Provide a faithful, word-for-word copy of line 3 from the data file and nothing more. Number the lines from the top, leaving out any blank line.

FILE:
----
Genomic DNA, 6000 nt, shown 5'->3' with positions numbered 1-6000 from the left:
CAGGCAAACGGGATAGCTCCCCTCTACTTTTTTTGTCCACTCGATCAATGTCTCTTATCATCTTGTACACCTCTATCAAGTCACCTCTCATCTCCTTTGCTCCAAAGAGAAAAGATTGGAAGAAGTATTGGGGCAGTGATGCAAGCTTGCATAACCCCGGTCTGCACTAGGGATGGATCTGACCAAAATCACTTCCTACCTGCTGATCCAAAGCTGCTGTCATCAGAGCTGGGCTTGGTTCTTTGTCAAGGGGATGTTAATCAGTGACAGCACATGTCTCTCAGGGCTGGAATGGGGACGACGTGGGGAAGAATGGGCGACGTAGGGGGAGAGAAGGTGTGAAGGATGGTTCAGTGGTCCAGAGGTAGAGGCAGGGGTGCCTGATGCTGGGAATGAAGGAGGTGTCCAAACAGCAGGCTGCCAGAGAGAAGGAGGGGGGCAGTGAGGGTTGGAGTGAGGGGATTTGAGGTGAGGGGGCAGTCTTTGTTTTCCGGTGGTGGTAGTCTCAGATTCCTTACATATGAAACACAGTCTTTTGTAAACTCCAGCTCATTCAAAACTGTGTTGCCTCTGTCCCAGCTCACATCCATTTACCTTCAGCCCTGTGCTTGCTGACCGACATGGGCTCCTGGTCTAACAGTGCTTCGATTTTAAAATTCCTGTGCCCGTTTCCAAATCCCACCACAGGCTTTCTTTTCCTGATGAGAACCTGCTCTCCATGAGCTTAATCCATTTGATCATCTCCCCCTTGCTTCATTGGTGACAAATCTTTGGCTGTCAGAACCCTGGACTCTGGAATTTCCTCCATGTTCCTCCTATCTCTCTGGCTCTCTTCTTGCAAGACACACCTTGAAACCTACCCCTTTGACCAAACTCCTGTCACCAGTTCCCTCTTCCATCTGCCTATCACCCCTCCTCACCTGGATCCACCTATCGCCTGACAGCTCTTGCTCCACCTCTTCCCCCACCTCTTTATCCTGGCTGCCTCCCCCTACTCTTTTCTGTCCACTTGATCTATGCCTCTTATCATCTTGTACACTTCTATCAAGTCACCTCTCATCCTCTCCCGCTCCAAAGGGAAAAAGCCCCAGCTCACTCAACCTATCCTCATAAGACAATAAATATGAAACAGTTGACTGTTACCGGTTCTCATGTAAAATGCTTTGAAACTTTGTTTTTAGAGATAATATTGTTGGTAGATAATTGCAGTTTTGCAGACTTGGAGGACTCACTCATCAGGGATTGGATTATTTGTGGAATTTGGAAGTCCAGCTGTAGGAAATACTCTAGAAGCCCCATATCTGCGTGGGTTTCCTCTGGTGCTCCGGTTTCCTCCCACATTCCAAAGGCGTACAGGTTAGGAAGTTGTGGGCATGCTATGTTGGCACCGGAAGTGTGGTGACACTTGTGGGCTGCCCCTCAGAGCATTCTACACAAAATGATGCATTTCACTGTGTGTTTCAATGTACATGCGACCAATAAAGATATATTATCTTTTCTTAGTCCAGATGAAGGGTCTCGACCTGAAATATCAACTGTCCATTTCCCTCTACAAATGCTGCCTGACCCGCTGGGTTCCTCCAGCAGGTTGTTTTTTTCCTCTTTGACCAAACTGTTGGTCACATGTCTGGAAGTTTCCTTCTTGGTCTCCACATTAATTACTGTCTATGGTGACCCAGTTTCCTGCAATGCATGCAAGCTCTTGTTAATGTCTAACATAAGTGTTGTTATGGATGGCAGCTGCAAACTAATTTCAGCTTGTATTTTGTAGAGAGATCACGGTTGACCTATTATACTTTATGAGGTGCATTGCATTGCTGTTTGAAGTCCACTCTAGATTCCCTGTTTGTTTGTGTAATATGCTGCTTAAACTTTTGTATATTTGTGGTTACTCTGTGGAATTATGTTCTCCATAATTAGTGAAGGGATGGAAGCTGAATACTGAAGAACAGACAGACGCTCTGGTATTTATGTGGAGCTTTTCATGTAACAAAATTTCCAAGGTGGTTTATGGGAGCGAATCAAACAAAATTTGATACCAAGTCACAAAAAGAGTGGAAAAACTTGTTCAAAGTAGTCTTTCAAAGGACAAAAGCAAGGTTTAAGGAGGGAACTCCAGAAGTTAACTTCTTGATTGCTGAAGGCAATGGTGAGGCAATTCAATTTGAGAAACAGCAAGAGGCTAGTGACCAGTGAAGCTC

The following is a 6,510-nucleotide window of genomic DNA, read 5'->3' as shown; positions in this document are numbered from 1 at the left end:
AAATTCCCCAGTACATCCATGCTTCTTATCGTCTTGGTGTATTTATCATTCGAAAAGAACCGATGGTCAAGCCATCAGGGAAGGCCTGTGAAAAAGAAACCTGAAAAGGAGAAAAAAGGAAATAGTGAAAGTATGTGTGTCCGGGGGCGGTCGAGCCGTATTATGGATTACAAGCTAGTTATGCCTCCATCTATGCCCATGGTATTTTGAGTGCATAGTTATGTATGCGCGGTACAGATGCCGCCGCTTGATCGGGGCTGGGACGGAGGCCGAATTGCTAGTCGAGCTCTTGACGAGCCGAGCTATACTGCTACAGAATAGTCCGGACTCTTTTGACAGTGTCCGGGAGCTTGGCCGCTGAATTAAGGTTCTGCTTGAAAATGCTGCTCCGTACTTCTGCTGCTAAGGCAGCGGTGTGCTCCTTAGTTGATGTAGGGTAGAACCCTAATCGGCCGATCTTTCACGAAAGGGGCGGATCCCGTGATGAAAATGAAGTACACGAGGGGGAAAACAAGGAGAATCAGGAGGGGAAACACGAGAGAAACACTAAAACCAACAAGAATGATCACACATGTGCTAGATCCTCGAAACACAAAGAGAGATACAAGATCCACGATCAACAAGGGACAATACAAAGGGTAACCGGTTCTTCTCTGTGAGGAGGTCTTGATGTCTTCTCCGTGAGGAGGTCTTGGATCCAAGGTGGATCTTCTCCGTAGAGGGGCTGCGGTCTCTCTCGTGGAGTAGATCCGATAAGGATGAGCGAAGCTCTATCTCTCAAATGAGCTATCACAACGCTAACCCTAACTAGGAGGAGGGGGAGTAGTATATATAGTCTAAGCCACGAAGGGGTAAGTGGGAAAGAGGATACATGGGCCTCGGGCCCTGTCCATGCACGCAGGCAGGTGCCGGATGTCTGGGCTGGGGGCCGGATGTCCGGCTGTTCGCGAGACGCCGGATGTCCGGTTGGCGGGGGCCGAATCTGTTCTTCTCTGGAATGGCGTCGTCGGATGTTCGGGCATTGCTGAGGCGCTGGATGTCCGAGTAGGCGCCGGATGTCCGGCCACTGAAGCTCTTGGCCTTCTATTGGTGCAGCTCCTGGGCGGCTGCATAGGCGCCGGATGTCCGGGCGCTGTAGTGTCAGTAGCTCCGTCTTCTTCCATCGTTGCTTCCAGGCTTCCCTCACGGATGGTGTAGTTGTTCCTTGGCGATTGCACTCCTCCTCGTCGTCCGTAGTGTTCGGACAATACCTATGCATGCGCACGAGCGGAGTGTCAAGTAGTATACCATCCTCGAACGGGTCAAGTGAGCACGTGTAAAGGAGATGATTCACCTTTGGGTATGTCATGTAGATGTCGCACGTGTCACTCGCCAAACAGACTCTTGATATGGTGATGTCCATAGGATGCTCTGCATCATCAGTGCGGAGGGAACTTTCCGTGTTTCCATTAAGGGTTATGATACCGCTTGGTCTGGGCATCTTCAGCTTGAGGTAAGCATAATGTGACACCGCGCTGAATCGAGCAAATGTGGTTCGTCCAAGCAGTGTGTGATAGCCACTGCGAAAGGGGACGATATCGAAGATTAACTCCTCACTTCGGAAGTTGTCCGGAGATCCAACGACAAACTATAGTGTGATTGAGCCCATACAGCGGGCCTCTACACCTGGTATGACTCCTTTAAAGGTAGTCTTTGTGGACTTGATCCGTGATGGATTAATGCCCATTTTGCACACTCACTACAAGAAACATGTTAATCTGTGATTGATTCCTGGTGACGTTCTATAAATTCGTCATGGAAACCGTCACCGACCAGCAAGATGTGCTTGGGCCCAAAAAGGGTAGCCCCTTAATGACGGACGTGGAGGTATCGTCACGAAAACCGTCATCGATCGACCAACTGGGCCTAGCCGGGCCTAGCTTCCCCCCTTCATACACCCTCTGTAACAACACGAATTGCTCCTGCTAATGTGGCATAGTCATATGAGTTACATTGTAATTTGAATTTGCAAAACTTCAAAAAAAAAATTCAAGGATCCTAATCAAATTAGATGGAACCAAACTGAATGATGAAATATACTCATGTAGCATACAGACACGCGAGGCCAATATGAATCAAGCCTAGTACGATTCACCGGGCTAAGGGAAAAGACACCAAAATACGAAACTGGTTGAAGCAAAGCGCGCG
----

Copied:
The following is a 6,510-nucleotide window of genomic DNA, read 5'->3' as shown; positions in this document are numbered from 1 at the left end: